Comparative Youth Justice is the first book to critically reflect on contemporary juvenile justice reform in England and Wales and across various other western jurisdictions including the US, Canada, France, the Netherlands, New Zealand, Australia, Belgium, Scotland, Japan, Italy and Finland. In doing so, it identifies major international differences in juvenile policy and practice. However, Contemporary Youth Justice is not simply an attempt to document national similarities and differences, but looks critically at how global trends are translated at the local level. This book also examines how youth justice is implemented in practice with a view to promoting change as well as reflection.
- Editors' Introduction
- Chapter 1: Rediscovering the Juvenile Justice Ideal in the United States
- Chapter 2: Canada: Repenalization and Young Offenders' Rights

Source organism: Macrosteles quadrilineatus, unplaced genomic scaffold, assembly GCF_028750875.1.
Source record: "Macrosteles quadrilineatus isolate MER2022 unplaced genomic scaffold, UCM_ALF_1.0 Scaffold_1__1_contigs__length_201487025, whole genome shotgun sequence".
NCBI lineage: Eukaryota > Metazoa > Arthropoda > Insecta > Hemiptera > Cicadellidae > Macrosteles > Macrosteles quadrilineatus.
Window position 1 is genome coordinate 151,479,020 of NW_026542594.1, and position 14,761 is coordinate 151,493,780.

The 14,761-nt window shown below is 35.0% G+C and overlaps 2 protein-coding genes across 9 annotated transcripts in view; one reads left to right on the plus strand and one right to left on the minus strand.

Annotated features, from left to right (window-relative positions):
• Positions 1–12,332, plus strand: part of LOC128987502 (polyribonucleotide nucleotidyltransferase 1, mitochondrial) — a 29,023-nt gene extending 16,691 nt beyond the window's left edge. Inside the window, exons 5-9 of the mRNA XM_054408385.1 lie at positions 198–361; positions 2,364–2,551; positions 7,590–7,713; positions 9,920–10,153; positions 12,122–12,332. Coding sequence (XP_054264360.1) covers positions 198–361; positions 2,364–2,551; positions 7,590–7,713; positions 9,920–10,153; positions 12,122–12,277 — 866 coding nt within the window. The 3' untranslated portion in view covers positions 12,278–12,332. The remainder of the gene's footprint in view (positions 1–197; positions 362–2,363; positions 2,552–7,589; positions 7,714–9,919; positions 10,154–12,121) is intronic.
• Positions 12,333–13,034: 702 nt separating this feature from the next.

- Chapter 3: England and Wales: The New Correctionalism
- Chapter 4: France: The Politicization of Youth Justice
- Chapter 5: The Netherlands: Penal Welfarism and Risk Management
- Chapter 6: Demythologising Youth Justice in Aotearoa/New Zealand
- Chapter 7: Australia: Control, Containment or Empowerment?
- Chapter 8: Belgium: From Protection towards Accountability?
- Chapter 9: Welfare in Crisis? Key Developments in Scottish Youth Justice
- Chapter 10: Japan: From Child Protection to Penal Populism
- Chapter 11: Italy: A Lesson in Tolerance?
- Chapter 12: Finland: A Model of Tolerance?
- Chapter 13: States of Transition: Convergence and Diversity in International Youth Justice